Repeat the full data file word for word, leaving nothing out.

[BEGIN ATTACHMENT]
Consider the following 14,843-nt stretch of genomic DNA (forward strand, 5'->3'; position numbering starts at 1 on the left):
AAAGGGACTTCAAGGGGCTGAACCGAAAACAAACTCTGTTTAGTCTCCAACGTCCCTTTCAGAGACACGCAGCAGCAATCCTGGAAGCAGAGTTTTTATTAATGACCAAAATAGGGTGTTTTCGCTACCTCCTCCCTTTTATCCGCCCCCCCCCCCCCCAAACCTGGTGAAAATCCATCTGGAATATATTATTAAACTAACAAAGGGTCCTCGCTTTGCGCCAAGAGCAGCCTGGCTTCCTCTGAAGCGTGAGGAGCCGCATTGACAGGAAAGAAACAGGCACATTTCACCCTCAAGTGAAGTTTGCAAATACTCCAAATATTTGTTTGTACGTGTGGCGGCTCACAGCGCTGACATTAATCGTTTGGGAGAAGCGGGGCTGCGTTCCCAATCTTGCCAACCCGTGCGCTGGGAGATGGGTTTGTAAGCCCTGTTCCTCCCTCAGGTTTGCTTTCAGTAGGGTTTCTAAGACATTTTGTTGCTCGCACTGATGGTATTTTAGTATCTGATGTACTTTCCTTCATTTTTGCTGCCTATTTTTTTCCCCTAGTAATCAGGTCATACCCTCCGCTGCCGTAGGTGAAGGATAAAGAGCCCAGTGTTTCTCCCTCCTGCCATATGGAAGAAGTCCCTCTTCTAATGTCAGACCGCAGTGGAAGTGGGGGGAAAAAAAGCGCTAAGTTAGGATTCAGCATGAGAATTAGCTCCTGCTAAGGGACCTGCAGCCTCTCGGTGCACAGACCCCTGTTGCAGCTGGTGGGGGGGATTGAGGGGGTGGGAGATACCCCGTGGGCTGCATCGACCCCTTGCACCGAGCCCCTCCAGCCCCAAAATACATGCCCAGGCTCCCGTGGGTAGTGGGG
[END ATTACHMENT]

Consider the following 14,843-nt stretch of genomic DNA (forward strand, 5'->3'; position numbering starts at 1 on the left):
AAAGGGACTTCAAGGGGCTGAACCGAAAACAAACTCTGTTTAGTCTCCAACGTCCCTTTCAGAGACACGCAGCAGCAATCCTGGAAGCAGAGTTTTTATTAATGACCAAAATAGGGTGTTTTCGCTACCTCCTCCCTTTTATCCGCCCCCCCCCCCCCCAAACCTGGTGAAAATCCATCTGGAATATATTATTAAACTAACAAAGGGTCCTCGCTTTGCGCCAAGAGCAGCCTGGCTTCCTCTGAAGCGTGAGGAGCCGCATTGACAGGAAAGAAACAGGCACATTTCACCCTCAAGTGAAGTTTGCAAATACTCCAAATATTTGTTTGTACGTGTGGCGGCTCACAGCGCTGACATTAATCGTTTGGGAGAAGCGGGGCTGCGTTCCCAATCTTGCCAACCCGTGCGCTGGGAGATGGGTTTGTAAGCCCTGTTCCTCCCTCAGGTTTGCTTTCAGTAGGGTTTCTAAGACATTTTGTTGCTCGCACTGATGGTATTTTAGTATCTGATGTACTTTCCTTCATTTTTGCTGCCTATTTTTTTCCCCTAGTAATCAGGTCATACCCTCCGCTGCCGTAGGTGAAGGATAAAGAGCCCAGTGTTTCTCCCTCCTGCCATATGGAAGAAGTCCCTCTTCTAATGTCAGACCGCAGTGGAAGTGGGGGGAAAAAAAGCGCTAAGTTAGGATTCAGCATGAGAATTAGCTCCTGCTAAGGGACCTGCAGCCTCTCGGTGCACAGACCCCTGTTGCAGCTGGTGGGGGGGATTGAGGGGGTGGGAGATACCCCGTGGGCTGCATCGACCCCTTGCACCGAGCCCCTCCAGCCCCAAAATACATGCCCAGGCTCCCGTGGGTAGTGGGG